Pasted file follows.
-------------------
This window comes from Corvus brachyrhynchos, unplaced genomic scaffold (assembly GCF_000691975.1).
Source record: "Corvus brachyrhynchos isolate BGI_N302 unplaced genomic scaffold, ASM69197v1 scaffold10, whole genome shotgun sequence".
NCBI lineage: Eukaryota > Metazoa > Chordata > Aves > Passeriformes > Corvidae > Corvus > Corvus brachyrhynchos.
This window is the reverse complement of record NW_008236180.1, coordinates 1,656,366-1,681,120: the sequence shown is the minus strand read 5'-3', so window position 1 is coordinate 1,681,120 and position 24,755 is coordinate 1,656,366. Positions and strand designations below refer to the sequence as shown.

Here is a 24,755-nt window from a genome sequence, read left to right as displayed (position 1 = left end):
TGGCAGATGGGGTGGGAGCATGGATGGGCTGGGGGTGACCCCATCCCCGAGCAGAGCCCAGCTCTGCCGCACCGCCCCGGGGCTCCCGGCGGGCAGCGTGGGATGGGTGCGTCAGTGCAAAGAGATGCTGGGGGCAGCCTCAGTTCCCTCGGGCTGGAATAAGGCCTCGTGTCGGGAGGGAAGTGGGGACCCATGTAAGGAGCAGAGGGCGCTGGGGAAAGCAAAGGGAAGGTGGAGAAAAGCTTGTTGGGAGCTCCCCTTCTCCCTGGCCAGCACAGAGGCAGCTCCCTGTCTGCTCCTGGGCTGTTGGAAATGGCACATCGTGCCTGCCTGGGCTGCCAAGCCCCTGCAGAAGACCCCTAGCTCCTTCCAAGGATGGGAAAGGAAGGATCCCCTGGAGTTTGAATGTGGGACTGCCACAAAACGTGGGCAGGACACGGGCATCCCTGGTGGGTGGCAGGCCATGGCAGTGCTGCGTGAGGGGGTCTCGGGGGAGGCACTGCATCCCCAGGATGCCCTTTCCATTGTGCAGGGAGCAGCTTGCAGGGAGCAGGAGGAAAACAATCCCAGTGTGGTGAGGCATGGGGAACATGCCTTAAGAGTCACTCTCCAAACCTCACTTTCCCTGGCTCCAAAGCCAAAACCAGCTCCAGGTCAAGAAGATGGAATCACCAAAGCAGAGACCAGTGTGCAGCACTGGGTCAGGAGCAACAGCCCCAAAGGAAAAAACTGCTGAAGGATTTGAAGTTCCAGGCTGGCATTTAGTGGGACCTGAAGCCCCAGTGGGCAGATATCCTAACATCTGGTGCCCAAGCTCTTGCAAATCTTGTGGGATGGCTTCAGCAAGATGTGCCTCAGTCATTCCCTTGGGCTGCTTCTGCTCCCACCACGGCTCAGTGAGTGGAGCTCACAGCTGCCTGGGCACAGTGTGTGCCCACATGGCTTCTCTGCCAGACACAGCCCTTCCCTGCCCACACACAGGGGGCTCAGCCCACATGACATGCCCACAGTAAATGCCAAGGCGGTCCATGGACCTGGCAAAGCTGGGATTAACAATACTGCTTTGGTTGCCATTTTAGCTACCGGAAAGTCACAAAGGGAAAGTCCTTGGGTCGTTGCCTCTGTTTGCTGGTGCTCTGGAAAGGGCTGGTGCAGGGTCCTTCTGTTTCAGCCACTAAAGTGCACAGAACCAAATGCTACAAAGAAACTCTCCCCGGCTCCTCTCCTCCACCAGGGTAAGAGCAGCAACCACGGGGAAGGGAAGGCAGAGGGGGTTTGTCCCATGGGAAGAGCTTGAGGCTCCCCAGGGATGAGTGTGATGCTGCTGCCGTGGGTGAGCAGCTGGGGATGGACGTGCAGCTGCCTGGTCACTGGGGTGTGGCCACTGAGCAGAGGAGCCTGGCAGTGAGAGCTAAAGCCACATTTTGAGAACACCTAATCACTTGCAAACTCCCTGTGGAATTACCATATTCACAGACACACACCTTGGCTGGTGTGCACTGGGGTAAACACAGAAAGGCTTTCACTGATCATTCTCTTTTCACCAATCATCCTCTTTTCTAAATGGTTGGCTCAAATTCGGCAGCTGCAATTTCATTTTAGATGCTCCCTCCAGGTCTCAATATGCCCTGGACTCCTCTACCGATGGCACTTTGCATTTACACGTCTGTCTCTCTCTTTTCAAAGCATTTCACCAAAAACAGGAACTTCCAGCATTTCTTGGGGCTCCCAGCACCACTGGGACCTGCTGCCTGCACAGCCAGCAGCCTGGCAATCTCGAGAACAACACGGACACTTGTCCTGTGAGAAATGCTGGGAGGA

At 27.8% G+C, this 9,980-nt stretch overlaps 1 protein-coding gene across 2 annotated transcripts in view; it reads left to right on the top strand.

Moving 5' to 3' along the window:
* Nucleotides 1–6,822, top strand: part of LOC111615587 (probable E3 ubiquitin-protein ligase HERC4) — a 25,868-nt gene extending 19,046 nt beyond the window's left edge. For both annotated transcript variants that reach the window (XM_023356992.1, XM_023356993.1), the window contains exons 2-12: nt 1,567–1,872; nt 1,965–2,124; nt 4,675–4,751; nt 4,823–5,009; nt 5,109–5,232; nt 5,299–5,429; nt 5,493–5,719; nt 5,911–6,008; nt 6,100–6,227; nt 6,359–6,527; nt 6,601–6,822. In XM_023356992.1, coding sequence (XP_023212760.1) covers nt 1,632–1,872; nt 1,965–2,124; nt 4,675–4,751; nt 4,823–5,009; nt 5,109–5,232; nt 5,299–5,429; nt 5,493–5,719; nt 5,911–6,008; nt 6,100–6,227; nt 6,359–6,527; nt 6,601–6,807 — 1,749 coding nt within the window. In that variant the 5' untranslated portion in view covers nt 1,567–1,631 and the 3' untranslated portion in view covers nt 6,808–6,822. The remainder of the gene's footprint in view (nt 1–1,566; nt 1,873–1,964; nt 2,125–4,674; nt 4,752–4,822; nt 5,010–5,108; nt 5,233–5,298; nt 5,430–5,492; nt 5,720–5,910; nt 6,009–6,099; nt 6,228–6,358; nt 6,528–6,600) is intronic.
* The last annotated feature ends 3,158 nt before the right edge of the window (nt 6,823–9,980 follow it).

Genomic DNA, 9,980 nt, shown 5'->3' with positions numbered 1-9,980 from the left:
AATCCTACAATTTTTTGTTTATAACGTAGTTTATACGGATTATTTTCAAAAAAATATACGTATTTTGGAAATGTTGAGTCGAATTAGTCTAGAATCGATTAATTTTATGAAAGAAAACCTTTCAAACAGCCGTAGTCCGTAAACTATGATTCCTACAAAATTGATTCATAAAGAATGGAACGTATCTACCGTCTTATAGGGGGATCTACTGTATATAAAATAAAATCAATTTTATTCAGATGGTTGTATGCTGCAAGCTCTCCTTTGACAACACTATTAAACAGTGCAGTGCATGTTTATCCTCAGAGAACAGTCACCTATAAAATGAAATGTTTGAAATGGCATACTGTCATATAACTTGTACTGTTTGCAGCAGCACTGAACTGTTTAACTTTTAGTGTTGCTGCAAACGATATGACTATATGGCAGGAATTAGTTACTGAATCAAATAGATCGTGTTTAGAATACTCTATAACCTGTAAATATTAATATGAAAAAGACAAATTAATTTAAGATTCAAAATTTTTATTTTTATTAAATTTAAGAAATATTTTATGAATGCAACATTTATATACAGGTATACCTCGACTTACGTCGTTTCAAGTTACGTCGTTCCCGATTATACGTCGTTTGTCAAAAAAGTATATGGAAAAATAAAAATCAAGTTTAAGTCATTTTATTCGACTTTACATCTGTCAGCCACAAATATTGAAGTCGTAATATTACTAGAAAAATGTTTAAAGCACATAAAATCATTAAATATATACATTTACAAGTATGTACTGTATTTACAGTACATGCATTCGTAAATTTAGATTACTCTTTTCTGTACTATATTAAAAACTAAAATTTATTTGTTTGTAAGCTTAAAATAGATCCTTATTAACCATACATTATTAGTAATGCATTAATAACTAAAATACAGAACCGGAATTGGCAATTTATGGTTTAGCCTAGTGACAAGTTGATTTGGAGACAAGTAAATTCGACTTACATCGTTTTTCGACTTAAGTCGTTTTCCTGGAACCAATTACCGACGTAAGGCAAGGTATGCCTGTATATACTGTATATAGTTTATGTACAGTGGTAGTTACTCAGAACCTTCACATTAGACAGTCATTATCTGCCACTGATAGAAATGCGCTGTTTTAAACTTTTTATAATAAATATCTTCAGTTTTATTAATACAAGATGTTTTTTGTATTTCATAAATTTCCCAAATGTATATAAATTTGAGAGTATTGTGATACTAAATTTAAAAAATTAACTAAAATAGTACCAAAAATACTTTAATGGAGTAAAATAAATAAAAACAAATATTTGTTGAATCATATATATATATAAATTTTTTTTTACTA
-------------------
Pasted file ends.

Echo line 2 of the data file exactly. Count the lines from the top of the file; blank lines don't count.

Source record: "Corvus brachyrhynchos isolate BGI_N302 unplaced genomic scaffold, ASM69197v1 scaffold10, whole genome shotgun sequence".